Commission: McGill University – 50th Anniversary of McGill Conservatorium of Music
Length: 19 min.
Premiere: 1954-11-19, McGill String Qt., Eugene Husaruk, Alfred Letendre, violins, Robert Rodolfi, viola Lotta Brott, cello
- 1955-03-02, Hymann Bress, Mildred Goodman, violins, Otto Joachim, viola, Walter Joachim, cello; The Hermitage, Montreal – Concert by the Canadian League of Composers [see review]
- 1974-08-11, Purcell String Qt., Courtney BC Music Camp
- 2005-11-21, WSO String Qt., Gwen Hoebig, Karl Stobbe, Daniel Scholz, Yuri Hooker,GROUNDSWELL Concerts, E-Gré Hall, U of Winnipeg
Publication: BMI, 1963
Recording: CBC Winnipeg Live Recording from Groundswell Concert
The String Quartet No. 2 was written to commemorate the 50th anniversary of the founding of the McGill Conservatorium. The McGill Conservatorium was established and opened for teaching on 21 September 1904, with Dr. Charles Harriss as Director. The formal opening by the Governor General of Canada, Lord Minto, took place on 14 October 1904. The building situated on the south east corner of the McGill campus had been made available by the Chancellor, Lord Strathcona, who also defrayed the expense of the necessary alterations to the interior of the building. Here the Conservatorium operated until 1949, when it was moved to more commodious premises on Drummond Street.
To commemorate this anniversary, three former students of the Conservatorium – Violet Archer, Alexander Brott and Robert Turner – were invited to submit original compositions for a concert on 19 November 1954. In the program, the Turner Quartet is labelled as his Third String Quartet – consistent with the numbering of string quartets in existence at the time [see RTC-01, String Quartet No. 1]. It was at some later point that Dr. Turner withdrew his first 1947 string quartet and renumbered the remaining quartets.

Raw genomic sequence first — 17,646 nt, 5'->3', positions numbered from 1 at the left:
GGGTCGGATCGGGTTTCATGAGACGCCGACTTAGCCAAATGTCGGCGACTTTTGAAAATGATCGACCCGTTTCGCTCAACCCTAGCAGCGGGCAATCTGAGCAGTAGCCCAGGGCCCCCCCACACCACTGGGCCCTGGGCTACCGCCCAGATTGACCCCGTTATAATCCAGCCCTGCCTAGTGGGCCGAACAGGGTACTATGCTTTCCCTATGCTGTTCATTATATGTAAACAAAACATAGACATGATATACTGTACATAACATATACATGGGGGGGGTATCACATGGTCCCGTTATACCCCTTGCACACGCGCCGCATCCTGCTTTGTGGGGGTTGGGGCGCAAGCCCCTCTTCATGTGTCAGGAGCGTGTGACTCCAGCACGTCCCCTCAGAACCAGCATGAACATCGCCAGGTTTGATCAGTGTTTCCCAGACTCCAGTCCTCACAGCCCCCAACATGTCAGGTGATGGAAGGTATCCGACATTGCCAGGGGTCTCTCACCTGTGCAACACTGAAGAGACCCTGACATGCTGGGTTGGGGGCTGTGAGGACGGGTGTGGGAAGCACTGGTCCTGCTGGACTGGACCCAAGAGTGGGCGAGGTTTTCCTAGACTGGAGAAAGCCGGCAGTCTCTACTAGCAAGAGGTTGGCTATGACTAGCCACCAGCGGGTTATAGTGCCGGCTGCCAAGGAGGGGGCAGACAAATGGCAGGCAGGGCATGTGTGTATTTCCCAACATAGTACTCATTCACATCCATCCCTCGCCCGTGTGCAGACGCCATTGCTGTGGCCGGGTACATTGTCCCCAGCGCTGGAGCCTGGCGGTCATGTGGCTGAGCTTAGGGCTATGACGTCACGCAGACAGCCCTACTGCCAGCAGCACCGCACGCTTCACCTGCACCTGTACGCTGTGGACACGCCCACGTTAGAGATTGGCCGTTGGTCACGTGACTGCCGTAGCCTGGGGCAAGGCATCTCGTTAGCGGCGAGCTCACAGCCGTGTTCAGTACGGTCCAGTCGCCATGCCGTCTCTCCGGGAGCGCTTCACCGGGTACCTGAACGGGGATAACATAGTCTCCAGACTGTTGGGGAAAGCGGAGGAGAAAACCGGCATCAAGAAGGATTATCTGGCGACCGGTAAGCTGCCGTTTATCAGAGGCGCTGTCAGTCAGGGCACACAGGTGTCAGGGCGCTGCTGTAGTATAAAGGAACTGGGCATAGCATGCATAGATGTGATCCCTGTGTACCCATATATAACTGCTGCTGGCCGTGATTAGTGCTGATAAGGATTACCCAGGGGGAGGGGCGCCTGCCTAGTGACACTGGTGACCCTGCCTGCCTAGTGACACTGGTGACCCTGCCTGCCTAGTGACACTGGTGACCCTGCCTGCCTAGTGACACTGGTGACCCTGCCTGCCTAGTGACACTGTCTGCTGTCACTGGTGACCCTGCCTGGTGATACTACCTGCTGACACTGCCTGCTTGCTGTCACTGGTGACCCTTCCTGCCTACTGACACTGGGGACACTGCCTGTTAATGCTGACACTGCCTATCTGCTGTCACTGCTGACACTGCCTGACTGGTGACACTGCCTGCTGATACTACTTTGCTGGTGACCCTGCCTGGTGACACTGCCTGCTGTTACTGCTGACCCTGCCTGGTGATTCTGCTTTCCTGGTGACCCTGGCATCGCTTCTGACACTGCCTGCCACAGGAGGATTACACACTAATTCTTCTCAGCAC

An anonymous reviewer [possibly Eric McLean] wrote the next day in The Montreal Star (20 November 1954): “Splitting an evening between two programs is rarely successful, and my attempt to do so last night was not one of the exceptions. By the time I arrived at Moyse Hall, the Archer and Turner quartets had already finished, and I found myself listening to the reactions in the lobby during intermission.
Such reactions are not quite trustworthy, particularly after a program of first performances. So much depends upon the size and temper of the audience, and the quality of the performance. Besides, in the case of new Canadian works, the listener has very few experiences with which he can make a comparison.
As far as the quartet by Robert Turner is concerned, there were no previous experiences: nothing of his has been played publicly in Montreal before. Yet it was the Turner quartet which seems to have excited most interest in last night’s concert, and praise was heard from some of the most critical quarters. This served to increase my disappointment in having missed the two works, and I only hope that the occasion to hear them will again present itself very soon.”
This Third String Quartet [String Quartet No. 2] was indeed performed again in Montreal later in the 1954–55 season at the Hermitage on 2 March 1955 in the context of program of 7 Canadian works sponsored by the Canadian League of Composers. In his review, Thomas Archer, “Sight & Sound – Music by Canadians,” wrote:
“It was good to see the Hermitage crowded last night by those interested in what Canadian composers are doing … It was an absorbing evening that called for concentrated listening. Just on two solid hours of string trio and string quartet performance [from 9:00 – 11:00 P.M.] is a pretty hard demand … The writing was uniformly competent. Some of it, in fact, was frankly academic and there were times when I longed for a real tune, that God-given vocal foundation of music., Harry Freedman came near it in the slow movement of his Four Pieces for String Quartet. Robert Turner’s style in the third movement of his String Quartet No. 3 seemed to me the nearest approach to a truly Canadian idiom…”
Eric McLean, “Seven Works by Canadians Given Hearing,” The Montreal Star, 3 March 1955 wrote:
“The Turner work with which the program ended was one of the most professional and solidly grounded pieces of writing in the concert. If it was rather thin on ideas, the lack was more than compensated by the sureness with which it was written.”